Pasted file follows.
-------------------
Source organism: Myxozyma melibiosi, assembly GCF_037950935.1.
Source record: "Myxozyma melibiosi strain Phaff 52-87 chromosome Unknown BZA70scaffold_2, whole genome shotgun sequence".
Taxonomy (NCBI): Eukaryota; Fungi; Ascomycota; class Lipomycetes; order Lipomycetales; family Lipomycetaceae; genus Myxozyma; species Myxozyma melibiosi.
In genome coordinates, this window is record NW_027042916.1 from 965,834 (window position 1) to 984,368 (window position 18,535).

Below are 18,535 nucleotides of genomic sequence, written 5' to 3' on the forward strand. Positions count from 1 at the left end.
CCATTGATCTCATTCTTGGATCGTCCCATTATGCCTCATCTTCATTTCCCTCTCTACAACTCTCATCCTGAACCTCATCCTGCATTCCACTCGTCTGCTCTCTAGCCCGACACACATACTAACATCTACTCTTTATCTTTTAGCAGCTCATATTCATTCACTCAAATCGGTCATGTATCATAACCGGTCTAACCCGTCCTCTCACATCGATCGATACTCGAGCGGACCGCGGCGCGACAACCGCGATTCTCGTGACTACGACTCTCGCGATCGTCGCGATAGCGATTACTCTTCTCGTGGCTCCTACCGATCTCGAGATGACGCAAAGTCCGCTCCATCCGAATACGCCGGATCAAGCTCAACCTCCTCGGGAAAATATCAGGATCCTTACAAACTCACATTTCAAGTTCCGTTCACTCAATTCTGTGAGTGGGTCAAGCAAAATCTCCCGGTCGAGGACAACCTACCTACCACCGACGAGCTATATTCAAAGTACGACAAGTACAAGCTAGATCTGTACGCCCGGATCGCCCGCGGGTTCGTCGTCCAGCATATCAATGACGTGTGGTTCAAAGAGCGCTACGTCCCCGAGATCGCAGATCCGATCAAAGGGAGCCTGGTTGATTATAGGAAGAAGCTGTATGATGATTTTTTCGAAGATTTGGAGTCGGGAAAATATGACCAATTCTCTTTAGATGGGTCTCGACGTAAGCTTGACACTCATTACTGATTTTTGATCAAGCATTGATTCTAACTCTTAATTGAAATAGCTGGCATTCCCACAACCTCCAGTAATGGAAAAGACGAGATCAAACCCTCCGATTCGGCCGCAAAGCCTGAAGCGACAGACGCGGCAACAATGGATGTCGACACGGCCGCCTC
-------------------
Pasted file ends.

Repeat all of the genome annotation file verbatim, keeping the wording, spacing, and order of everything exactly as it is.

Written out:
Source organism: Myxozyma melibiosi, assembly GCF_037950935.1.
Source record: "Myxozyma melibiosi strain Phaff 52-87 chromosome Unknown BZA70scaffold_2, whole genome shotgun sequence".
Taxonomy (NCBI): Eukaryota; Fungi; Ascomycota; class Lipomycetes; order Lipomycetales; family Lipomycetaceae; genus Myxozyma; species Myxozyma melibiosi.
In genome coordinates, this window is record NW_027042916.1 from 965,834 (window position 1) to 984,368 (window position 18,535).

Below are 18,535 nucleotides of genomic sequence, written 5' to 3' on the forward strand. Positions count from 1 at the left end.
CCATTGATCTCATTCTTGGATCGTCCCATTATGCCTCATCTTCATTTCCCTCTCTACAACTCTCATCCTGAACCTCATCCTGCATTCCACTCGTCTGCTCTCTAGCCCGACACACATACTAACATCTACTCTTTATCTTTTAGCAGCTCATATTCATTCACTCAAATCGGTCATGTATCATAACCGGTCTAACCCGTCCTCTCACATCGATCGATACTCGAGCGGACCGCGGCGCGACAACCGCGATTCTCGTGACTACGACTCTCGCGATCGTCGCGATAGCGATTACTCTTCTCGTGGCTCCTACCGATCTCGAGATGACGCAAAGTCCGCTCCATCCGAATACGCCGGATCAAGCTCAACCTCCTCGGGAAAATATCAGGATCCTTACAAACTCACATTTCAAGTTCCGTTCACTCAATTCTGTGAGTGGGTCAAGCAAAATCTCCCGGTCGAGGACAACCTACCTACCACCGACGAGCTATATTCAAAGTACGACAAGTACAAGCTAGATCTGTACGCCCGGATCGCCCGCGGGTTCGTCGTCCAGCATATCAATGACGTGTGGTTCAAAGAGCGCTACGTCCCCGAGATCGCAGATCCGATCAAAGGGAGCCTGGTTGATTATAGGAAGAAGCTGTATGATGATTTTTTCGAAGATTTGGAGTCGGGAAAATATGACCAATTCTCTTTAGATGGGTCTCGACGTAAGCTTGACACTCATTACTGATTTTTGATCAAGCATTGATTCTAACTCTTAATTGAAATAGCTGGCATTCCCACAACCTCCAGTAATGGAAAAGACGAGATCAAACCCTCCGATTCGGCCGCAAAGCCTGAAGCGACAGACGCGGCAACAATGGATGTCGACACGGCCGCCTC